This may be my favorite top to date! I joined the Flickr group Build Your Wardrobe, Summer 2009 and was inspired by all the other entries!
Want to make your own? Visit the Spring Ruffle Top Tutorial!
Plucked from Mom's quilting fabrics. I felt kinda bad about using the colorful starbursts from Mark Lipinski because my mother LOVES that fabric. I left a little for her to use, and the other day we went and found it in black/white/gray.
This is the first photo I took of the top. Looks great right? I love pockets. After the photo, I went to try the shirt on. I SEWED THE POCKETS ON THE WRONG SIDE. It's funny how quickly the seam ripper becomes your BFF.
Here is the shirt, with the pockets on the correct side. It's beautiful.
I plan on making like a trillion more of these. You should too.
Photography is an art. So is personal style. Visit Des Moines Juice.
My modeling debut in Juice magazine. Of course this is only one month before I move across the country, but I finally got my photo on the "Juice Wall" at work!
‘Tis the season! You’ve got those beautiful flowers planted and seeds in the garden. The best part? The rhubarb you planted 10 years ago is already growing and ready to eat.
My roommates and I got creative this year, we wanted to utilize the rhubarb growing in our garden, but do something different than rhubarb cobbler. We made Rhubarb Crunch, Rhubarb Cake and Rhubarb and Cherry Jam. [I know, I know, these are not within my food plan, but they are ALL delicious.]
The egg makes this sort of like a rhubarb custard!
Rhubarb Mix Ingredients
- 3 eggs
- 1 c sugar
- 1/3 c flour
- 6 c rhubarb, chopped into small pieces
- 1/2 c butter
- 1 c brown sugar
- 1 1/2 c oatmeal
- In a large bowl, mix together eggs, sugar and flour.
- Add sliced rhubarb
- Pour mixture into greased 9×12 baking pan
- Mix topping ingredients in a separate bowl. Sprinkle over the rhubarb pan
- Bake at 350 for 35 minutes
- 1 1/2 c brown sugar
- 1/2 c butter
- 2 eggs
- 1 c sour milk
- 1 tsp soda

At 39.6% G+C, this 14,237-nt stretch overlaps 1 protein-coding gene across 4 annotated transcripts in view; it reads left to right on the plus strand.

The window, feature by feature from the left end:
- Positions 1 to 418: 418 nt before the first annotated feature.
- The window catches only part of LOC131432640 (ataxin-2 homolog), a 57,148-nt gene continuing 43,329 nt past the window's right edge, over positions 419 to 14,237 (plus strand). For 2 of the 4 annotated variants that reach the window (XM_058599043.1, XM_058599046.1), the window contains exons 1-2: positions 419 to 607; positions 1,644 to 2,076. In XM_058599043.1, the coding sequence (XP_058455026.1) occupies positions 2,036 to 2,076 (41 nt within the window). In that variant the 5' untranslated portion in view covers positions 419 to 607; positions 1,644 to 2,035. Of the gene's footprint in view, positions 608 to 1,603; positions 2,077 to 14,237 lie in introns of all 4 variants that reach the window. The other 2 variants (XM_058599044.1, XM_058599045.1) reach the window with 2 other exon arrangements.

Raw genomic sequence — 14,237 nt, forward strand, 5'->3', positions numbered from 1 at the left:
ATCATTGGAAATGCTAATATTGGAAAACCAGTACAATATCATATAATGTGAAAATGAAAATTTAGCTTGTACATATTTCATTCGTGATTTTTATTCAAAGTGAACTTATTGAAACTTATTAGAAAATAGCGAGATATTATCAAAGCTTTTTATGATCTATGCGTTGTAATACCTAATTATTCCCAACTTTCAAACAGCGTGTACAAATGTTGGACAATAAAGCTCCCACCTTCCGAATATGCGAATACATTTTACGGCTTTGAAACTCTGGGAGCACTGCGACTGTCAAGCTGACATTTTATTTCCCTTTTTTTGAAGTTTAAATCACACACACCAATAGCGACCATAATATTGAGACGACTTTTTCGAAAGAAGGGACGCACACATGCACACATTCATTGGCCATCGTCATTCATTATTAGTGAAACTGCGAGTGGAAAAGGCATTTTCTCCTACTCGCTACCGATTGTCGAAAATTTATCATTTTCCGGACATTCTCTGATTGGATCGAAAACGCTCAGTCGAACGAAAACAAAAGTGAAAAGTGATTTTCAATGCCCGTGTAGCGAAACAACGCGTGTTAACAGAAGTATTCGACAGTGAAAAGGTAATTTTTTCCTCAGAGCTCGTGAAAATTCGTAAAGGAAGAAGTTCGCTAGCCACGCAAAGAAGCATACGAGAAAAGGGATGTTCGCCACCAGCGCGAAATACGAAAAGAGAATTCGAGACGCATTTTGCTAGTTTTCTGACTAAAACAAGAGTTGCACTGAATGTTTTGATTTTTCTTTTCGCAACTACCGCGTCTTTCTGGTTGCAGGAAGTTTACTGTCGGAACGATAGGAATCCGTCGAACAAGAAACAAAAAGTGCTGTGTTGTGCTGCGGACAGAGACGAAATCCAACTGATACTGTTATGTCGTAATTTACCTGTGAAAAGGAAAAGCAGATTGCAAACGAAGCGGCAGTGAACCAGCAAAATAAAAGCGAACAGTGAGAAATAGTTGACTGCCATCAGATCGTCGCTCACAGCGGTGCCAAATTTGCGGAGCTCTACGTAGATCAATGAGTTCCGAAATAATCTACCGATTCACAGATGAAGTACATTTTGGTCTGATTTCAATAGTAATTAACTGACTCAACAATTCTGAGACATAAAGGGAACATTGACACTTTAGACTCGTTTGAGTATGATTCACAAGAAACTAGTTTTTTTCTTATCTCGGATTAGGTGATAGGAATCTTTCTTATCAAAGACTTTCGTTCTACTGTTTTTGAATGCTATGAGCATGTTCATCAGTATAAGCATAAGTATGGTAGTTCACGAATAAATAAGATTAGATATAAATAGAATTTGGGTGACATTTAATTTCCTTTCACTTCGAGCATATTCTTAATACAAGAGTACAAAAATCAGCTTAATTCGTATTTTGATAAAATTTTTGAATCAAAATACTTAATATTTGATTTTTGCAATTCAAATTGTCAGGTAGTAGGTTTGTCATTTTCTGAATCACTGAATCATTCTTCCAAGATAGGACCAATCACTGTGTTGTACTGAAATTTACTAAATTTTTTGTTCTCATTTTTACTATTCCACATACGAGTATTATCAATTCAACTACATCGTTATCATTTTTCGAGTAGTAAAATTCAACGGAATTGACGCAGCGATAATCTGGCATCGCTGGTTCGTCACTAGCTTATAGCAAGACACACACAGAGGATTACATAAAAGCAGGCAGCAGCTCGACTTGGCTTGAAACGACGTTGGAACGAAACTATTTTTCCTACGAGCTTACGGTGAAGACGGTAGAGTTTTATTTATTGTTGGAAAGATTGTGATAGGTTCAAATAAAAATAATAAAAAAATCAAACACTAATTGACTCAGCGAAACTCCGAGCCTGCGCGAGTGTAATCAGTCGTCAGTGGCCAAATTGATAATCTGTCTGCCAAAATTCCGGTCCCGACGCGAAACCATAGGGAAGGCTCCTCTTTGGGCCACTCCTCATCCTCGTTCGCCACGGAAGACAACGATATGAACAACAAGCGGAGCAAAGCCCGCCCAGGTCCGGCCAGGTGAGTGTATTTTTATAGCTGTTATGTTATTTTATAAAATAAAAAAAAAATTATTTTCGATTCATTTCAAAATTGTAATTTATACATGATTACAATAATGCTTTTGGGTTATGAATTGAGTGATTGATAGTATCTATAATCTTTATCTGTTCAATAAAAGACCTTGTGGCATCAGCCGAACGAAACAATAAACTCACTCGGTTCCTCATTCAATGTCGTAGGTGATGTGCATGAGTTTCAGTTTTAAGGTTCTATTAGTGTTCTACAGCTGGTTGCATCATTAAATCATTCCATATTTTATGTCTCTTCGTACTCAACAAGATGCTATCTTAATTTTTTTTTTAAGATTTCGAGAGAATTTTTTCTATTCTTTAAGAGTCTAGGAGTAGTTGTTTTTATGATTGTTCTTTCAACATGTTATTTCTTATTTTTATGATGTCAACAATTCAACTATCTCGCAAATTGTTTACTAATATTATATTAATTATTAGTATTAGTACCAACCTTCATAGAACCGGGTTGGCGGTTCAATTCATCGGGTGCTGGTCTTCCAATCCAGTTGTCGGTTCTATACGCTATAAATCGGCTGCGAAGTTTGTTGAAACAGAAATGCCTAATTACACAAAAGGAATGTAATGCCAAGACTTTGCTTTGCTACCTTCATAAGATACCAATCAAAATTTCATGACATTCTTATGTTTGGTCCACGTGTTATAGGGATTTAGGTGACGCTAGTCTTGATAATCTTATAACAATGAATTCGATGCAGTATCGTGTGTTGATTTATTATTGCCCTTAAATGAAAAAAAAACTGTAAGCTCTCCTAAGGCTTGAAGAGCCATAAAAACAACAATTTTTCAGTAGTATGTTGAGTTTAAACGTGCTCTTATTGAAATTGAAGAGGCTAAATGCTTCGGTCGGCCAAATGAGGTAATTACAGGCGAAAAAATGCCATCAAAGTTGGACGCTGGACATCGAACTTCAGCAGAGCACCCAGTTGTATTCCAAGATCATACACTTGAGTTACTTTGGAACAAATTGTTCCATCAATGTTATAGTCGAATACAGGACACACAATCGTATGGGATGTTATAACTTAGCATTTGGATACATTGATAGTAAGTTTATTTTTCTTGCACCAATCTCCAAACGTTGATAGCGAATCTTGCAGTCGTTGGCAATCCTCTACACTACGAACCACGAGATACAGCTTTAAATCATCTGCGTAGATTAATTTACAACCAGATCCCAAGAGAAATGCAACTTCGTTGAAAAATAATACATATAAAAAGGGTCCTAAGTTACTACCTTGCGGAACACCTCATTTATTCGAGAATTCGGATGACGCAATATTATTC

- 2 c rhubarb, diced
- 1 tsp vanilla
- 2 c flour
- 1 tsp cinnamon
- 1/2 c brown sugar
- 1/4 c butter
- 1 tsp cinnamon
- Mix all cake ingredients together and pour into 9×13 pan.
- Mix topping ingredients together and sprinkle on top of cake batter before baking.
- Bake at 350 for 50 minutes.
Rhubarb and Cherry Jam
Rhubarb and Cherry Jam
- 1 can cherry pie filling
- 4 c sugar
- 6 or 8 c diced rhubarb
- 1 small pkg cherry Jello
- Mix pie filling, sugar and rhubarb to a boil for 10 minutes, stirring occassionally.
- Remove from heat and stir in Jello.
- Can. Or put in Gladware and freeze.
Variation: use blueberry pie filling and raspberry Jello.
More recycled clothing from men’s shirts!
You may remember previous posts such as Chop Top Frock and Who Writes Clothes Patterns Anyways? where I used men’s shirts to create a fun summer top and dress, well this time I took it below the belt (actually, the belt AND below) with a fantastic skirt!
This one-of-a-kind beauty comes from a shirt my brothers wore in the early 90s.
I found the pattern on Craftstylish.com, which is my new obsession. The pattern comes from Christine Haynes, who also designed the “Tux Shirt Redux” on the cover of Craft Stylish. >>>
I was pretty excited to find out that it was her design, because her directions are simple and clear – perfect for someone like me who relatively new to sewing and doesn’t always follow directions well!
So you want to make your own? How to Make a Belted Skirt from a Men’s Dress Shirt instructions. Read her directions close on what type of shirt to buy – shirttail vs straight bottom. Mine has a slight shirttail, but only a couple of inches worth so it doesn’t really effect it.
There’s a few things I really love about this skirt: